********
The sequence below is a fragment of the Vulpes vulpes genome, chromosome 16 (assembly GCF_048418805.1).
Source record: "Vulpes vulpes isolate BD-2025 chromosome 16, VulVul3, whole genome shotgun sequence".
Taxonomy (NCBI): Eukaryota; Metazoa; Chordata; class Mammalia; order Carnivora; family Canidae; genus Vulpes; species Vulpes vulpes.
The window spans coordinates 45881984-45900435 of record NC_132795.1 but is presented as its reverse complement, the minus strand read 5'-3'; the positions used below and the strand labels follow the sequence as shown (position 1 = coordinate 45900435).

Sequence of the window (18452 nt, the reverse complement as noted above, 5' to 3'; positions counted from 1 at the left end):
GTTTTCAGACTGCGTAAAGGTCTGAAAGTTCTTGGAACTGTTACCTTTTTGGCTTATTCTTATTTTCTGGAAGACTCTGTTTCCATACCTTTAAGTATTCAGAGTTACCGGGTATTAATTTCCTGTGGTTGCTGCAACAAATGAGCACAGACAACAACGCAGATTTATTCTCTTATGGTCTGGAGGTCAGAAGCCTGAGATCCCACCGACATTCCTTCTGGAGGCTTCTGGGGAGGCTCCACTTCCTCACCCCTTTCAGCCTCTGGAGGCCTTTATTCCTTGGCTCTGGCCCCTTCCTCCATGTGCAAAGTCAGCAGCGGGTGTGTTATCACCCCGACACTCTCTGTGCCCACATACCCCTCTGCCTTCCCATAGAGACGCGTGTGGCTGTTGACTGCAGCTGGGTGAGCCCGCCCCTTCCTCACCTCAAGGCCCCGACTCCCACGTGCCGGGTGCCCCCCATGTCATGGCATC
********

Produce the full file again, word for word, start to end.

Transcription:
The sequence below is a fragment of the Vulpes vulpes genome, chromosome 16 (assembly GCF_048418805.1).
Source record: "Vulpes vulpes isolate BD-2025 chromosome 16, VulVul3, whole genome shotgun sequence".
Taxonomy (NCBI): Eukaryota; Metazoa; Chordata; class Mammalia; order Carnivora; family Canidae; genus Vulpes; species Vulpes vulpes.
The window spans coordinates 45881984-45900435 of record NC_132795.1 but is presented as its reverse complement, the minus strand read 5'-3'; the positions used below and the strand labels follow the sequence as shown (position 1 = coordinate 45900435).

Sequence of the window (18452 nt, the reverse complement as noted above, 5' to 3'; positions counted from 1 at the left end):
GTTTTCAGACTGCGTAAAGGTCTGAAAGTTCTTGGAACTGTTACCTTTTTGGCTTATTCTTATTTTCTGGAAGACTCTGTTTCCATACCTTTAAGTATTCAGAGTTACCGGGTATTAATTTCCTGTGGTTGCTGCAACAAATGAGCACAGACAACAACGCAGATTTATTCTCTTATGGTCTGGAGGTCAGAAGCCTGAGATCCCACCGACATTCCTTCTGGAGGCTTCTGGGGAGGCTCCACTTCCTCACCCCTTTCAGCCTCTGGAGGCCTTTATTCCTTGGCTCTGGCCCCTTCCTCCATGTGCAAAGTCAGCAGCGGGTGTGTTATCACCCCGACACTCTCTGTGCCCACATACCCCTCTGCCTTCCCATAGAGACGCGTGTGGCTGTTGACTGCAGCTGGGTGAGCCCGCCCCTTCCTCACCTCAAGGCCCCGACTCCCACGTGCCGGGTGCCCCCCATGTCATGGCATC